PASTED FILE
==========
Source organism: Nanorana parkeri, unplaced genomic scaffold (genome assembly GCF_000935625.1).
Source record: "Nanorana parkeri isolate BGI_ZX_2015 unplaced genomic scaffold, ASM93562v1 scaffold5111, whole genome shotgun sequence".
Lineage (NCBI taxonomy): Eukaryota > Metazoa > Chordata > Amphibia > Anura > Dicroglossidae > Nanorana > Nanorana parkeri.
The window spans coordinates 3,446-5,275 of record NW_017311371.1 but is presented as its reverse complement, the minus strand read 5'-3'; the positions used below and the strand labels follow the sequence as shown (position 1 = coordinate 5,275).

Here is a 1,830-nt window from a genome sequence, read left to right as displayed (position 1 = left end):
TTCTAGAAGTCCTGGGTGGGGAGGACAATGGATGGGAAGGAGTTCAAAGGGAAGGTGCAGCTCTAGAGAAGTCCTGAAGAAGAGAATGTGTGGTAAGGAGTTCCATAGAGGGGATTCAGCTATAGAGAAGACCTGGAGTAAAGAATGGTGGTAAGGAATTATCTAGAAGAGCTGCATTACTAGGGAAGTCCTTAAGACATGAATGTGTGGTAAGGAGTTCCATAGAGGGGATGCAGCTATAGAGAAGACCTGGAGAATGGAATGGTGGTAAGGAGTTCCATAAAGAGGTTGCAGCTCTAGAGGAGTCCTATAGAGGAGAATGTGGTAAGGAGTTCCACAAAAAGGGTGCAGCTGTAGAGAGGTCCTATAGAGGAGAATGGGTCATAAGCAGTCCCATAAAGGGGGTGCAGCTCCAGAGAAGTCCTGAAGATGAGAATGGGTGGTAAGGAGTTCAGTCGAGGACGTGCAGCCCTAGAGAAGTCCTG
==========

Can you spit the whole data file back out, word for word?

Source organism: Nanorana parkeri, unplaced genomic scaffold (genome assembly GCF_000935625.1).
Source record: "Nanorana parkeri isolate BGI_ZX_2015 unplaced genomic scaffold, ASM93562v1 scaffold5111, whole genome shotgun sequence".
Lineage (NCBI taxonomy): Eukaryota > Metazoa > Chordata > Amphibia > Anura > Dicroglossidae > Nanorana > Nanorana parkeri.
The window spans coordinates 3,446-5,275 of record NW_017311371.1 but is presented as its reverse complement, the minus strand read 5'-3'; the positions used below and the strand labels follow the sequence as shown (position 1 = coordinate 5,275).

Here is a 1,830-nt window from a genome sequence, read left to right as displayed (position 1 = left end):
TTCTAGAAGTCCTGGGTGGGGAGGACAATGGATGGGAAGGAGTTCAAAGGGAAGGTGCAGCTCTAGAGAAGTCCTGAAGAAGAGAATGTGTGGTAAGGAGTTCCATAGAGGGGATTCAGCTATAGAGAAGACCTGGAGTAAAGAATGGTGGTAAGGAATTATCTAGAAGAGCTGCATTACTAGGGAAGTCCTTAAGACATGAATGTGTGGTAAGGAGTTCCATAGAGGGGATGCAGCTATAGAGAAGACCTGGAGAATGGAATGGTGGTAAGGAGTTCCATAAAGAGGTTGCAGCTCTAGAGGAGTCCTATAGAGGAGAATGTGGTAAGGAGTTCCACAAAAAGGGTGCAGCTGTAGAGAGGTCCTATAGAGGAGAATGGGTCATAAGCAGTCCCATAAAGGGGGTGCAGCTCCAGAGAAGTCCTGAAGATGAGAATGGGTGGTAAGGAGTTCAGTCGAGGACGTGCAGCCCTAGAGAAGTCCTG